As discussed, Kütter’s assessment of X graffiti on fine ware vessels found at Novaesium included critique of potential alternate interpretations, which can be considered also for the Sikyon amphora.64 He argued against these graffiti on the pottery that he examined being identification marks or abbreviations for a name or number. Those interpretations also seem infeasible for amphora C 2017-161. An identification mark is difficult to contextualize given how rare graffiti on pottery is at Sikyon. Lack of comparable evidence also makes assessing this mark as an abbreviation for a name or number challenging. Perhaps an additional possibility is that the X represents a measurement of some kind. In that context, χου̑ς (chous) would be a logical supposition as a measurement commonly used for liquid goods.65 A χου̑ς, however, is approximately 3.1 liters, a quantity far too small to represent the contents of a single amphora. Το be the plural χόες, a preceding symbol indicating an amount would need to be present. Use of X to designate a price is also unlikely. Within the Roman Empire, a common monetary symbol was X, which typically denoted denarius, even in the eastern Mediterranean.66 The strikethrough was a standard part of that symbol and is not evident on the amphora handle. A small χ could represent the Greek denomination of χαλκοί (chalkoi). A single χαλκός, however, was valued at 1/96 of a denarius, which would be an extraordinarily low price for a pottery vessel this size, even one with evident defects.67 Price data for pottery in the Roman world is limited, but Diocletian’s Edict on Maximum Prices does include an entry for a type of vessel that Peña interprets as a standard wine container of the period with a capacity of 24 sextarii (approximately 13 liters).68 The listed price is 12 denarii communes. In many ways, the fact that the X on these various pottery vessels resembles a letter in both the Greek and Latin alphabets can be distracting. A single line scratched on a piece of pottery could easily be mistaken as an accident or unintentional minor damage. Instead inscribing two lines that overlap makes clear that the mark is intentional.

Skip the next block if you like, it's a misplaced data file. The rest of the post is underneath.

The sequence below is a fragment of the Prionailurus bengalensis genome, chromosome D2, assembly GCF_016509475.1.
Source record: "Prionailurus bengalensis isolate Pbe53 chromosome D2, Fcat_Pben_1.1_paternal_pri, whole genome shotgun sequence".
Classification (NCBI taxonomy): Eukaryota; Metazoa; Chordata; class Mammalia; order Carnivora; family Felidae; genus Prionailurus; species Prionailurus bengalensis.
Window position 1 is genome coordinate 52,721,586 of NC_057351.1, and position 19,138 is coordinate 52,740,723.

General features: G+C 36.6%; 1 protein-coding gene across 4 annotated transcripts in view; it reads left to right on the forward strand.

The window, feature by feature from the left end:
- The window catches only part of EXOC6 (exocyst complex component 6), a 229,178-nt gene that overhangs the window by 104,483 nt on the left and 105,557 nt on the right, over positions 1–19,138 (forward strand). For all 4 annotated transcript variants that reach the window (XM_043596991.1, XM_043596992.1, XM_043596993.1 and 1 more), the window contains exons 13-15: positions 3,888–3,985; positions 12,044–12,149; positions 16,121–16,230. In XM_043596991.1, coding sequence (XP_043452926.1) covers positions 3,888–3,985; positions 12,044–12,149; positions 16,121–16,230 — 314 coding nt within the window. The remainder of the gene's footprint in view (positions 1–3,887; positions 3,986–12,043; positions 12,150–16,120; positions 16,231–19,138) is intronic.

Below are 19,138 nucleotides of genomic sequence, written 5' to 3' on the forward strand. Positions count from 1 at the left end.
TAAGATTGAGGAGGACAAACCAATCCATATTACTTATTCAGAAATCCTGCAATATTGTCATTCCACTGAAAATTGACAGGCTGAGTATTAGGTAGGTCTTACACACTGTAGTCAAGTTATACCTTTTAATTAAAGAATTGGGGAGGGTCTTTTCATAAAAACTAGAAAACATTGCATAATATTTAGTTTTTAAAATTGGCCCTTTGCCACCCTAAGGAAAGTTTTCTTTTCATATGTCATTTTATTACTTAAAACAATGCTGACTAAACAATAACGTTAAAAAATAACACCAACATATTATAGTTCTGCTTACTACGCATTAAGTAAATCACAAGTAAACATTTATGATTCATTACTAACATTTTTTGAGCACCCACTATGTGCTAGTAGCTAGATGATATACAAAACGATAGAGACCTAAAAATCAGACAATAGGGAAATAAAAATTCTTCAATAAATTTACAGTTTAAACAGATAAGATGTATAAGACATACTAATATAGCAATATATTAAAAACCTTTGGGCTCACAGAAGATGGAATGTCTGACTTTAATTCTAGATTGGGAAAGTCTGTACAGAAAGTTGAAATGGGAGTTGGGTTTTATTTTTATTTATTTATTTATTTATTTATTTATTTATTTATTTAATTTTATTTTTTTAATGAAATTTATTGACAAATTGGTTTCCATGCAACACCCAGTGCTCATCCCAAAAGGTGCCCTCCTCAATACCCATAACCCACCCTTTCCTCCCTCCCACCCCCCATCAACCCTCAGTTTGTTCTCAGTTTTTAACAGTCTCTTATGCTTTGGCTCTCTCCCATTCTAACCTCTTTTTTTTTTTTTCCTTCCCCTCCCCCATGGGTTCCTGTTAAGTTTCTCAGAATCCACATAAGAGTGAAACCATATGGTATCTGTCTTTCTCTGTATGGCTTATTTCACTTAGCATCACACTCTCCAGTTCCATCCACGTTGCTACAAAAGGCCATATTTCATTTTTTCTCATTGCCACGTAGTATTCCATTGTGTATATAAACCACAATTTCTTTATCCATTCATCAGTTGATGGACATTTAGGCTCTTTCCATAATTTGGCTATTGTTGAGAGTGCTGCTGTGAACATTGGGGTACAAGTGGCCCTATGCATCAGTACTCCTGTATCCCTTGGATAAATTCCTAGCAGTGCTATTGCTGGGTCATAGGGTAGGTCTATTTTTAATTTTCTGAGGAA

The combination of the X graffito with the evident production defects on amphora C 2017-161 support the identification of this symbol, in this context, as an indicator of lower quality. For table ware, Kütter argued that the X was inscribed prior to specific vessels entering a supply chain, which moved them from producer to consumer.69 It provided the necessary evidence that the vessel was of lower quality and, likely, of lower cost. Amphoras designated as seconds, however, may have been treated differently. As seen with the evidence from papyrus texts discussed earlier, there were clear concerns for quality of production, which was tied to the use of amphoras as packaging containers for liquid goods; the risk of breakage and loss of the contents required that a certain quality threshold be met. For the Sikyon amphora, while it could still serve as a container for liquid goods like wine, there may have been low confidence in its ability to travel. The fact that it was found, in use, only a few meters from its site of production may indicate the X not only identified the amphora as a second but also designated it for only local use in the same facility.